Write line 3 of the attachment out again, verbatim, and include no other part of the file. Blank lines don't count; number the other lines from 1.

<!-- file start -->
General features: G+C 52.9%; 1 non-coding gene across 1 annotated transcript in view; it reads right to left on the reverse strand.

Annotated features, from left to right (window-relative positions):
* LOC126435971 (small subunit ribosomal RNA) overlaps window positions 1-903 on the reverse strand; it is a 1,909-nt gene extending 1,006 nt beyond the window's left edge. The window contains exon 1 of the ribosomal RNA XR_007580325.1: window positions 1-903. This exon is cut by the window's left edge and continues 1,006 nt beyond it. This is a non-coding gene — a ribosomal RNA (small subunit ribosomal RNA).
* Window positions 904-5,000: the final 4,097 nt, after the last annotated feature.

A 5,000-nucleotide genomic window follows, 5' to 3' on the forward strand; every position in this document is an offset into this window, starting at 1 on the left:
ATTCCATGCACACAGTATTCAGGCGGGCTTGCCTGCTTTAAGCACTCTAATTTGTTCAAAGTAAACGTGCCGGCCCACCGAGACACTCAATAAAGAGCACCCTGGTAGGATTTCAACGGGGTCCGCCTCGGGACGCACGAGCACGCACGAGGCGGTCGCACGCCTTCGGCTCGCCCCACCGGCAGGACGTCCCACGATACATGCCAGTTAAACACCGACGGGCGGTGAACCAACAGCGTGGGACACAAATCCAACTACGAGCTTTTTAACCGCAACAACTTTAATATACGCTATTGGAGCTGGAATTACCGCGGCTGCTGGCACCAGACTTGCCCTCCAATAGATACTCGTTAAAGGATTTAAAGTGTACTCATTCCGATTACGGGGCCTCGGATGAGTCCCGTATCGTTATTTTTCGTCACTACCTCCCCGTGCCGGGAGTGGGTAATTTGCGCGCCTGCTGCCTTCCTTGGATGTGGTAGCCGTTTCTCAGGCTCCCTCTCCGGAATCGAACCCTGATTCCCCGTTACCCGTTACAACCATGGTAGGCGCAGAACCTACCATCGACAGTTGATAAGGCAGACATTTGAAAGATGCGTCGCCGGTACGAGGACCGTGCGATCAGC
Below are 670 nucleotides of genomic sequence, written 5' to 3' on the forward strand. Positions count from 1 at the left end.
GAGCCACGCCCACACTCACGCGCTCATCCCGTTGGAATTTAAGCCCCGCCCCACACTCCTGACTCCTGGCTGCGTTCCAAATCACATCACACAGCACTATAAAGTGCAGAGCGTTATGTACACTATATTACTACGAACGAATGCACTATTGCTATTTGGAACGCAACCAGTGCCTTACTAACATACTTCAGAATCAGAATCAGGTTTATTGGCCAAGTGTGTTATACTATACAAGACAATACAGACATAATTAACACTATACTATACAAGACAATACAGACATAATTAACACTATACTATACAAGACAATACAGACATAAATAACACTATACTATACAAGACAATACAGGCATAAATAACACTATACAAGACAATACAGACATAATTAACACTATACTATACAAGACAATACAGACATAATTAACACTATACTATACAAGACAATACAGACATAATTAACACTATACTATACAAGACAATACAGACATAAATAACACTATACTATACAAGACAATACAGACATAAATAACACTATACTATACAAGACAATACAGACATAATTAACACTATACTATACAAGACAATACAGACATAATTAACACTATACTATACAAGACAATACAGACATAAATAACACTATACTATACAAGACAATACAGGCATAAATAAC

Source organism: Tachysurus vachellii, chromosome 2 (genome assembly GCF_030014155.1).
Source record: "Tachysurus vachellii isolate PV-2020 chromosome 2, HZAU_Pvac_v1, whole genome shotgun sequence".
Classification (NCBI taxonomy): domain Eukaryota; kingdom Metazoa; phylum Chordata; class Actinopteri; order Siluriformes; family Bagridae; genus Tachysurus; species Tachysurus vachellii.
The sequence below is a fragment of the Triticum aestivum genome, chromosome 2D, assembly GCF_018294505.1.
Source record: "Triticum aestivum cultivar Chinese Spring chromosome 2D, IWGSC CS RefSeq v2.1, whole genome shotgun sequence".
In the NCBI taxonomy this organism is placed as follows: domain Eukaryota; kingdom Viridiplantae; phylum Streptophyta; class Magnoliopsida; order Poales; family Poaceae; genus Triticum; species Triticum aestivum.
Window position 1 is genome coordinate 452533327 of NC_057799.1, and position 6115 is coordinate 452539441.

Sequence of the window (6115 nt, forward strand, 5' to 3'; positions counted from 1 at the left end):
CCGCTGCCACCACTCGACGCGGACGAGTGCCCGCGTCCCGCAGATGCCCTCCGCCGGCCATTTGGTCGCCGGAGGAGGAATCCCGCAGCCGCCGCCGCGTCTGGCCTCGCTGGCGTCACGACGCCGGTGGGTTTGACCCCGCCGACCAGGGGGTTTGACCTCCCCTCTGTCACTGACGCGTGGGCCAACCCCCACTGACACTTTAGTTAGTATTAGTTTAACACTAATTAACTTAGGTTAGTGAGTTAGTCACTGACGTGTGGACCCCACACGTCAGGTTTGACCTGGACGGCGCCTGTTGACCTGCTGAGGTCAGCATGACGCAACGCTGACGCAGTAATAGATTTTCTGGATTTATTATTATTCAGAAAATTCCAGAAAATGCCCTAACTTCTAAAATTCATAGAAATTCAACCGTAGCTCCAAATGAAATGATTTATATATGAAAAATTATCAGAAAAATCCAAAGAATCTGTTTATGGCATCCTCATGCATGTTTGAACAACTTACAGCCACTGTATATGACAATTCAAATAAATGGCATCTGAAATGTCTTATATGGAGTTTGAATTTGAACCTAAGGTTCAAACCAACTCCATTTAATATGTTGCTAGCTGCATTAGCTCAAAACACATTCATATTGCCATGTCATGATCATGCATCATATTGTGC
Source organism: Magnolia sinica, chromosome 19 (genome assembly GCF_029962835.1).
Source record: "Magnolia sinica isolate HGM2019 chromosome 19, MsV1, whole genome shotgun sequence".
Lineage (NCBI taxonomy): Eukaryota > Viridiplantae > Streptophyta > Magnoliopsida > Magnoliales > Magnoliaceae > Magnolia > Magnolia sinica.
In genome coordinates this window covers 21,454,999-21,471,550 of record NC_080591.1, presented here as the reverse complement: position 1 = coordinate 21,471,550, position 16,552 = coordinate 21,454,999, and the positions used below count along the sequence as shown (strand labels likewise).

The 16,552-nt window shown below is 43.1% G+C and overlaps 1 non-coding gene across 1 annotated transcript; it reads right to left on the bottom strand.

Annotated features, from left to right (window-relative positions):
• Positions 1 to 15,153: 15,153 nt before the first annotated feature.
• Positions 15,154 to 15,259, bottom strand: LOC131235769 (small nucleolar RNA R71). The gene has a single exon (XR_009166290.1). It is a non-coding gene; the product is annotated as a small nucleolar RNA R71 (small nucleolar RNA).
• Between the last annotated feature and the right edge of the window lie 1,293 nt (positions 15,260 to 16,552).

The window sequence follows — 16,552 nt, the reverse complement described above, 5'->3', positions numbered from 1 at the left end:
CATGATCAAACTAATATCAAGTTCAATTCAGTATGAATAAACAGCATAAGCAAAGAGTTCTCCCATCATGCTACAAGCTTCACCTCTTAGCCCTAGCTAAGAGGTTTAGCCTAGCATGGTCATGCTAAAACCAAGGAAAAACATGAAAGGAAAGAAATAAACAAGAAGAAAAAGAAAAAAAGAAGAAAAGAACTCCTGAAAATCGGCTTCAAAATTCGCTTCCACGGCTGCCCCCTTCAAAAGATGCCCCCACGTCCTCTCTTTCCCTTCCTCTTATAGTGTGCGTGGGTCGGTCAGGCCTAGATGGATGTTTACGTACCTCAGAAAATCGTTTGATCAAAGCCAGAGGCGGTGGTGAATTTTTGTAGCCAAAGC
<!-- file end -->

* LOC126435971 (small subunit ribosomal RNA) overlaps window positions 1-903 on the reverse strand; it is a 1,909-nt gene extending 1,006 nt beyond the window's left edge. The window contains exon 1 of the ribosomal RNA XR_007580325.1: window positions 1-903. This exon is cut by the window's left edge and continues 1,006 nt beyond it. This is a non-coding gene — a ribosomal RNA (small subunit ribosomal RNA).